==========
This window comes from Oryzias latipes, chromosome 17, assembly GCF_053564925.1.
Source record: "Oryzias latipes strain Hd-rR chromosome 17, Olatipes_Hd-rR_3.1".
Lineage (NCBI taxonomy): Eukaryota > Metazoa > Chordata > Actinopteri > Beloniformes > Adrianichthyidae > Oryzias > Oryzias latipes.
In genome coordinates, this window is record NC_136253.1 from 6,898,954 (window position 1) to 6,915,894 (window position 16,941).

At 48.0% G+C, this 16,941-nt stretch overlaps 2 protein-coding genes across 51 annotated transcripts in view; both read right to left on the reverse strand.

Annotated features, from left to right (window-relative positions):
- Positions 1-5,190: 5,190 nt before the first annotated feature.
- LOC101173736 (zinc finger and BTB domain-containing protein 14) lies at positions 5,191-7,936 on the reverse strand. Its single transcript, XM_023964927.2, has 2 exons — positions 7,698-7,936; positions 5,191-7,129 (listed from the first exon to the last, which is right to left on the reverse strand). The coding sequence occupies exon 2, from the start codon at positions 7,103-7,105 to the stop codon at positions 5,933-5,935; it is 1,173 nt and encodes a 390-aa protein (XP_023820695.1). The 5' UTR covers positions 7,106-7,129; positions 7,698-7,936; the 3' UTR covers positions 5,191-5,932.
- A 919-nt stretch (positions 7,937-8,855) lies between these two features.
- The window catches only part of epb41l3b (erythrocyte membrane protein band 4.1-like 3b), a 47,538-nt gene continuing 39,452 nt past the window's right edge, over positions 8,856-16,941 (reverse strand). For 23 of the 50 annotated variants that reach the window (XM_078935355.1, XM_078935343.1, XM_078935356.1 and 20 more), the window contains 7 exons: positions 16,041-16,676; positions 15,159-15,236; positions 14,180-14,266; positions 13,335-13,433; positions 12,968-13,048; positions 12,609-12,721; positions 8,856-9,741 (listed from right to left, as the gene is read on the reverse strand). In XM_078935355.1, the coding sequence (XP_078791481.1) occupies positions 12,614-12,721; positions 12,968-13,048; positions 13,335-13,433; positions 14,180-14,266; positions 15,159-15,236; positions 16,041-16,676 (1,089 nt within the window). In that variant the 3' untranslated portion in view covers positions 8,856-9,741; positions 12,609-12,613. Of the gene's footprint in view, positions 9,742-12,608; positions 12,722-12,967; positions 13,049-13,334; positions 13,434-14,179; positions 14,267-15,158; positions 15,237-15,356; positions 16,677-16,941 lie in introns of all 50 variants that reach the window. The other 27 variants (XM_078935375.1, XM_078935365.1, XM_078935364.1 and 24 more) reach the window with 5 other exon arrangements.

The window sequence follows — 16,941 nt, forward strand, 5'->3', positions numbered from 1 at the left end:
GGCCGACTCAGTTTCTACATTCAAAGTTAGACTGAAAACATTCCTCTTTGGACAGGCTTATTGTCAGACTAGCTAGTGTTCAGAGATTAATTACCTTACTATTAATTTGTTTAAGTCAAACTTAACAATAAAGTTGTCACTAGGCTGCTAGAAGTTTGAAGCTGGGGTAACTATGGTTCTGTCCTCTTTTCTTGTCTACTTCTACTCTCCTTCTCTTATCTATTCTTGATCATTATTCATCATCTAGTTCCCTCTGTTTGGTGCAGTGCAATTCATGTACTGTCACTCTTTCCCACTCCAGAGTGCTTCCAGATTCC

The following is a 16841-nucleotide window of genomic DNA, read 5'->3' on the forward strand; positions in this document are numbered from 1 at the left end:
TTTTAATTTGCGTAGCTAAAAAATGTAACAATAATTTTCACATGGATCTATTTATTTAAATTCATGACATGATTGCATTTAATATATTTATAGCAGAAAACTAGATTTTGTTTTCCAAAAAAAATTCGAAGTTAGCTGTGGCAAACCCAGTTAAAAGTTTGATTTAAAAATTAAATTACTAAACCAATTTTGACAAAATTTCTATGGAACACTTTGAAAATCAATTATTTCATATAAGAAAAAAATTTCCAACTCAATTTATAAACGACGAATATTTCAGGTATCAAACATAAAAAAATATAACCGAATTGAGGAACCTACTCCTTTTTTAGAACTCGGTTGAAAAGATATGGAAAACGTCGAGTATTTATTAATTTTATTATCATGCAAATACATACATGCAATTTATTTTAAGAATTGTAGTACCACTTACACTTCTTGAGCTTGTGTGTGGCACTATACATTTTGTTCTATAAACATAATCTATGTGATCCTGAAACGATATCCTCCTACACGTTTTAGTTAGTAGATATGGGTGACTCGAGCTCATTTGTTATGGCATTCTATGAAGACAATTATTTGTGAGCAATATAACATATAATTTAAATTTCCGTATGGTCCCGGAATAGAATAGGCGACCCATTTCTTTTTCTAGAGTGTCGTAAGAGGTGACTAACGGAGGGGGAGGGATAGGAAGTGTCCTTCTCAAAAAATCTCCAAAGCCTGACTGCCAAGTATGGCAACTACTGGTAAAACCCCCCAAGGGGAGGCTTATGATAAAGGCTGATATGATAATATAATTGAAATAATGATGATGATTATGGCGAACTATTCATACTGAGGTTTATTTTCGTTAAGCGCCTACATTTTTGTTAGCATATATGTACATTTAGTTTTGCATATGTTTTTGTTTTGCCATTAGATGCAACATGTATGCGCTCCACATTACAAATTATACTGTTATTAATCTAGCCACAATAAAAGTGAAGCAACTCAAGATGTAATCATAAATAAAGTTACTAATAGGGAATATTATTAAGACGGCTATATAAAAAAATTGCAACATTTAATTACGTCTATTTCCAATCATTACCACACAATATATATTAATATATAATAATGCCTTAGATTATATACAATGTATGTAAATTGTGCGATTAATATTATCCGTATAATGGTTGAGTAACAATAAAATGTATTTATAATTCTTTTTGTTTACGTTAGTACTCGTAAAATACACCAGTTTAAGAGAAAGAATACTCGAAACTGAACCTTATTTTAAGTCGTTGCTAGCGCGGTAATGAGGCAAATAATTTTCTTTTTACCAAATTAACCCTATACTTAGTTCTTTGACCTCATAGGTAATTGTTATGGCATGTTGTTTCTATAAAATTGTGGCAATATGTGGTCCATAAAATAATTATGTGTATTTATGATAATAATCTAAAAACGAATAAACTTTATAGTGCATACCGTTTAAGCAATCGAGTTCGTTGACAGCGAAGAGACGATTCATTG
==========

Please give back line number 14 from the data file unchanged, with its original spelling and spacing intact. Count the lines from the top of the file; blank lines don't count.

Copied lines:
TTTTAATTTGCGTAGCTAAAAAATGTAACAATAATTTTCACATGGATCTATTTATTTAAATTCATGACATGATTGCATTTAATATATTTATAGCAGAAAACTAGATTTTGTTTTCCAAAAAAAATTCGAAGTTAGCTGTGGCAAACCCAGTTAAAAGTTTGATTTAAAAATTAAATTACTAAACCAATTTTGACAAAATTTCTATGGAACACTTTGAAAATCAATTATTTCATATAAGAAAAAAATTTCCAACTCAATTTATAAACGACGAATATTTCAGGTATCAAACATAAAAAAATATAACCGAATTGAGGAACCTACTCCTTTTTTAGAACTCGGTTGAAAAGATATGGAAAACGTCGAGTATTTATTAATTTTATTATCATGCAAATACATACATGCAATTTATTTTAAGAATTGTAGTACCACTTACACTTCTTGAGCTTGTGTGTGGCACTATACATTTTGTTCTATAAACATAATCTATGTGATCCTGAAACGATATCCTCCTACACGTTTTAGTTAGTAGATATGGGTGACTCGAGCTCATTTGTTATGGCATTCTATGAAGACAATTATTTGTGAGCAATATAACATATAATTTAAATTTCCGTATGGTCCCGGAATAGAATAGGCGACCCATTTCTTTTTCTAGAGTGTCGTAAGAGGTGACTAACGGAGGGGGAGGGATAGGAAGTGTCCTTCTCAAAAAATCTCCAAAGCCTGACTGCCAAGTATGGCAACTACTGGTAAAACCCCCCAAGGGGAGGCTTATGATAAAGGCTGATATGATAATATAATTGAAATAATGATGATGATTATGGCGAACTATTCATACTGAGGTTTATTTTCGTTAAGCGCCTACATTTTTGTTAGCATATATGTACATTTAGTTTTGCATATGTTTTTGTTTTGCCATTAGATGCAACATGTATGCGCTCCACATTACAAATTATACTGTTATTAATCTAGCCACAATAAAAGTGAAGCAACTCAAGATGTAATCATAAATAAAGTTACTAATAGGGAATATTATTAAGACGGCTATATAAAAAAATTGCAACATTTAATTACGTCTATTTCCAATCATTACCACACAATATATATTAATATATAATAATGCCTTAGATTATATACAATGTATGTAAATTGTGCGATTAATATTATCCGTATAATGGTTGAGTAACAATAAAATGTATTTATAATTCTTTTTGTTTACGTTAGTACTCGTAAAATACACCAGTTTAAGAGAAAGAATACTCGAAACTGAACCTTATTTTAAGTCGTTGCTAGCGCGGTAATGAGGCAAATAATTTTCTTTTTACCAAATTAACCCTATACTTAGTTCTTTGACCTCATAGGTAATTGTTATGGCATGTTGTTTCTATAAAATTGTGGCAATATGTGGTCCATAAAATAATTATGTGTATTTATGATAATAATCTAAAAACGAATAAACTTTATAGTGCATACCGTTTAAGCAATCGAGTTCGTTGACAGCGAAGAGACGATTCATTG